Simpson Keeps City Bank Texas a Step Ahead of Big Banks
A year ago, City Bank Texas' mobile app lacked what many big banks' apps had: mobile remote deposit capture. Now, the community bank in Lubbock offers the popular feature and provides something that many big banks do not: Allied Payment Network's Picture Pay, an application that lets customers pay bills by taking photos of them with their mobile phones' cameras.
"Mobile RDC is unreal," says Jim Simpson, senior vice president and chief technology officer at the $2 billion bank. "The feature is exploding, to be honest with you."
Already, the bank has increased mobile RDC limits to $3,000 from the original $1,500 threshold, and customers are still hankering to deposit bigger checks, Simpson says. Mobile RDC launched in October. Meanwhile, Picture Pay, which just hit customers this spring, has been getting consistent usage. The bank doesn't release specific numbers.
A drive to set itself apart from the banking herd motivates such technology debuts at the community bank. "We are in a real competitive market. There is a bank on every corner and our customers deserve it," says Simpson. "They deserve more functionality than the bank down the street."
Longer-standing features distinguishing City Bank Texas's mobile app from other financial institutions' apps include card control functionalities such as debit card deactivation and reactivation, the ability to unblock foreign transactions and the means to temporarily increase ATM cash withdrawal amounts or point-of-sale debit limits. City Bank Texas partners with Malauzai Software on its mobile product.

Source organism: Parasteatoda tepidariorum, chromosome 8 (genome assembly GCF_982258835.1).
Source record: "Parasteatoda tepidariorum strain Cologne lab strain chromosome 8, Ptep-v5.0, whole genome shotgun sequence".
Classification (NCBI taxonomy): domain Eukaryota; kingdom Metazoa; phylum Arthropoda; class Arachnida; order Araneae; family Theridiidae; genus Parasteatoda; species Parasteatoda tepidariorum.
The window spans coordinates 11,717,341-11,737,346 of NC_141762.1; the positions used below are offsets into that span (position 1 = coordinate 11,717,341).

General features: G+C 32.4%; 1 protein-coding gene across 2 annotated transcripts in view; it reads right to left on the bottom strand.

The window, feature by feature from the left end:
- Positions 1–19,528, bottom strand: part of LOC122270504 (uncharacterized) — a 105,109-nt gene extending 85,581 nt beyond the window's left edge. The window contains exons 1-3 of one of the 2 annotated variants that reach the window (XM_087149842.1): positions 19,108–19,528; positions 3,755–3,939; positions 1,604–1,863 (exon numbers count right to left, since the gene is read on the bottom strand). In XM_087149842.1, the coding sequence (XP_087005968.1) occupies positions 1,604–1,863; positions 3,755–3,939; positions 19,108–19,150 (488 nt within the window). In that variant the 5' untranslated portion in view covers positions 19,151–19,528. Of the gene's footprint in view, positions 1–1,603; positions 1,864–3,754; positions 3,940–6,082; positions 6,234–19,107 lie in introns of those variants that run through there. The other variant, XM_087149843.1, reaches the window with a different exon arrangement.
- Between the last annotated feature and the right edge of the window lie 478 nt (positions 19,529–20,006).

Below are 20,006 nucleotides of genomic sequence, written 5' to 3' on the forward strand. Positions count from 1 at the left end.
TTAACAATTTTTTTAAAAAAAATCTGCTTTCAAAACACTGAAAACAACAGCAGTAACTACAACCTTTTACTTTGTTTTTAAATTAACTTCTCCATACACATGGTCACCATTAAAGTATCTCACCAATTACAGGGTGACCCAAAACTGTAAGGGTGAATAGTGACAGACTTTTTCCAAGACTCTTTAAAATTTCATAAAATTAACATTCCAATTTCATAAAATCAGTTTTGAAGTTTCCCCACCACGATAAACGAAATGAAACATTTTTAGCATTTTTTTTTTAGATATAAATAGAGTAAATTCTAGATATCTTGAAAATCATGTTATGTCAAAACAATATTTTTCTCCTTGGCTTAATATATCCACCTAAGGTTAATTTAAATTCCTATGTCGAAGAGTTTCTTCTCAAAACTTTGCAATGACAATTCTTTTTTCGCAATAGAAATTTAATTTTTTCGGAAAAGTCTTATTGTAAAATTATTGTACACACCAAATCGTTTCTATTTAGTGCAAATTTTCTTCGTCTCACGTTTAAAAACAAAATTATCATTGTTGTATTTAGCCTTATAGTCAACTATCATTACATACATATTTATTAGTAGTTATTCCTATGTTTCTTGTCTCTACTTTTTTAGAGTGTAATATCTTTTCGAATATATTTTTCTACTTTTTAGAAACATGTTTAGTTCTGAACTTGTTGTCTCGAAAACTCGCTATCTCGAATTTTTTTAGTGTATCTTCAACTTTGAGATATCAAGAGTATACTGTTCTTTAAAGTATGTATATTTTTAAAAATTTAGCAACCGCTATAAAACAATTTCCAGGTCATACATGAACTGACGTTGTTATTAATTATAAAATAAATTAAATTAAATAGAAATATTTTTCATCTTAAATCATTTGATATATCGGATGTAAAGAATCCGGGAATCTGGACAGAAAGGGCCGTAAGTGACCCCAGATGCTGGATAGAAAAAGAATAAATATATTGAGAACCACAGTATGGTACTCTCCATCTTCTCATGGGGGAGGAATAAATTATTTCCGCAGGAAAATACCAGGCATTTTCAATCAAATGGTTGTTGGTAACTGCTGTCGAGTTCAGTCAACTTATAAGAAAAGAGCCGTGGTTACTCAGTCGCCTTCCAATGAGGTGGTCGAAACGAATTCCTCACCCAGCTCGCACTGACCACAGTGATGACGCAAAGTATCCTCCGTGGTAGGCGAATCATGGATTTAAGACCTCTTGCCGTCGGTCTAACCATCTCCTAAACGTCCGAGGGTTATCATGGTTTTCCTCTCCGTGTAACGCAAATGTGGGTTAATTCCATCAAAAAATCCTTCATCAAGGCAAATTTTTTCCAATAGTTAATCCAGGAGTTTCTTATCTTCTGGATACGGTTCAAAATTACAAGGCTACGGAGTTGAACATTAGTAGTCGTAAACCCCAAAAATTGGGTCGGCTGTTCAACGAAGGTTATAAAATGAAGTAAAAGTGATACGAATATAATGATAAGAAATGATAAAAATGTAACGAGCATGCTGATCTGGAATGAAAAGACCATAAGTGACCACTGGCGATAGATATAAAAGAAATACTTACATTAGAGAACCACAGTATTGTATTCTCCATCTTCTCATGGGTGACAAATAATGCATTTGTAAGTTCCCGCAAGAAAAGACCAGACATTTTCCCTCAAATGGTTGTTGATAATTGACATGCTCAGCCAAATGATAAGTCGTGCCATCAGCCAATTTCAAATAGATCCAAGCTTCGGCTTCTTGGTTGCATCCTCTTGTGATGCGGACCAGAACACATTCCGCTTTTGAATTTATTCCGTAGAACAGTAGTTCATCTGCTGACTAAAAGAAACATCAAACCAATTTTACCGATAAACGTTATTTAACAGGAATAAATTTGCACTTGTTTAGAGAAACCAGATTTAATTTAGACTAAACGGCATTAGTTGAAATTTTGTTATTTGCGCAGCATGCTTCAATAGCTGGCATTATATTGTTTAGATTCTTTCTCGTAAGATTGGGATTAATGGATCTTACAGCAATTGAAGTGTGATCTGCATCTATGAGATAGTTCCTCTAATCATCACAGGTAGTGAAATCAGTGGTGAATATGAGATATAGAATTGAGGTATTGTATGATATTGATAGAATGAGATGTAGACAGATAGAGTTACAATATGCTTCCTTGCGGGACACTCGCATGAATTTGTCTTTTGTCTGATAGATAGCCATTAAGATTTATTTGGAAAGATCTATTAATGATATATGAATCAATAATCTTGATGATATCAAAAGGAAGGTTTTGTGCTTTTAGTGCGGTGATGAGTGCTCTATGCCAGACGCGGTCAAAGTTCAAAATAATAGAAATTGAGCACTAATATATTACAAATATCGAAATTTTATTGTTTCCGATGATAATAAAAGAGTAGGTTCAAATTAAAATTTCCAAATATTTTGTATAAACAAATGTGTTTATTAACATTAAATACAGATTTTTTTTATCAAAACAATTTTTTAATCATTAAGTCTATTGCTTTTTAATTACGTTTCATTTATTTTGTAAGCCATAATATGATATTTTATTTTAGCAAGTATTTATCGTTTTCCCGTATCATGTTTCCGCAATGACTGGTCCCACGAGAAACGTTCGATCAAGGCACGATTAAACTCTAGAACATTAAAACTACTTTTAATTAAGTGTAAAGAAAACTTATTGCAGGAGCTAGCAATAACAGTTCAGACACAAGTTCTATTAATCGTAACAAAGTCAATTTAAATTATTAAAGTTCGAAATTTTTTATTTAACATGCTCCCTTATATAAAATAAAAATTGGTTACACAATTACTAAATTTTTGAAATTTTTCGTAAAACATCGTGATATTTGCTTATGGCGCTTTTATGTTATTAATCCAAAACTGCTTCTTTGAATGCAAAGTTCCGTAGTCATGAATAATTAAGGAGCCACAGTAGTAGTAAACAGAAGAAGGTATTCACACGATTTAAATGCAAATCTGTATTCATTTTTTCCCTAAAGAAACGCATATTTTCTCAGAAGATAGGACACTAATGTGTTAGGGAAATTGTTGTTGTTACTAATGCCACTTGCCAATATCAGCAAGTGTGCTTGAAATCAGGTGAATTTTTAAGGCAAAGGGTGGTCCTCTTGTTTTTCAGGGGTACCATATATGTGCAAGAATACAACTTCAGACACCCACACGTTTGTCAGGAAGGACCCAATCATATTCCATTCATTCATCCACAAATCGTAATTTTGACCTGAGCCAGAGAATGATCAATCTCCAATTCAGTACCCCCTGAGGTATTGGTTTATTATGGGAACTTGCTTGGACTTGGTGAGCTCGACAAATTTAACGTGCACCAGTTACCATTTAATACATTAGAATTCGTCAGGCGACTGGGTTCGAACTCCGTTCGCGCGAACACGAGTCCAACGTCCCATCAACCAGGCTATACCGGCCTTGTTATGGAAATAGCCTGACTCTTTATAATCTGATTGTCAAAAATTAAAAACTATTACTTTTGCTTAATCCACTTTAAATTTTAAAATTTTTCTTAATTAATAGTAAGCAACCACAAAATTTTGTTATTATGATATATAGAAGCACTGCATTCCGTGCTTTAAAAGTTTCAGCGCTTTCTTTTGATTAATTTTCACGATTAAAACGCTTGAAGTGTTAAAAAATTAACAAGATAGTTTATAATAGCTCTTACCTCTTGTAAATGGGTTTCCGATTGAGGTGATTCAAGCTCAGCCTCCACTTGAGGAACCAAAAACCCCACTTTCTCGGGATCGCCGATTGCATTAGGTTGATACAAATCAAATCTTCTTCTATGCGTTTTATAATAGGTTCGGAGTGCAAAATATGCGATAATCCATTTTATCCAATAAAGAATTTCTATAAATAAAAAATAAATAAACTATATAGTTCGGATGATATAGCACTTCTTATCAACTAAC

Customer pain points shared with the bank's call center agents guide development plans. "The knowledge is there," says Simpson.
In the coming months, the bank will build in-app check order capabilities and enhance Picture Pay to include a bill payment tracking status view, a feature that borrows from the way Fedex and UPS shows shippers the status of their packages en route. The bank plans to add gift card balance checks to its app, too.
That's just the beginning for the bank, which is watching digital wallet developments closely. "It's interesting to see how fast mobile is moving," says Simpson. "As bankers start to understand a certain area of it, mobile sort of changes."
City Bank Texas plans to listen, ready to respond to what it hears. On its radar already, among other initiatives, is decoupling cards from a customer's account. In other words, a card would be City Bank Texas branded, but the transaction might count toward frequent flyer miles attached to an outside account, should a customer choose. "A hybrid card concept delivered by a bank could be a big play," says Simpson.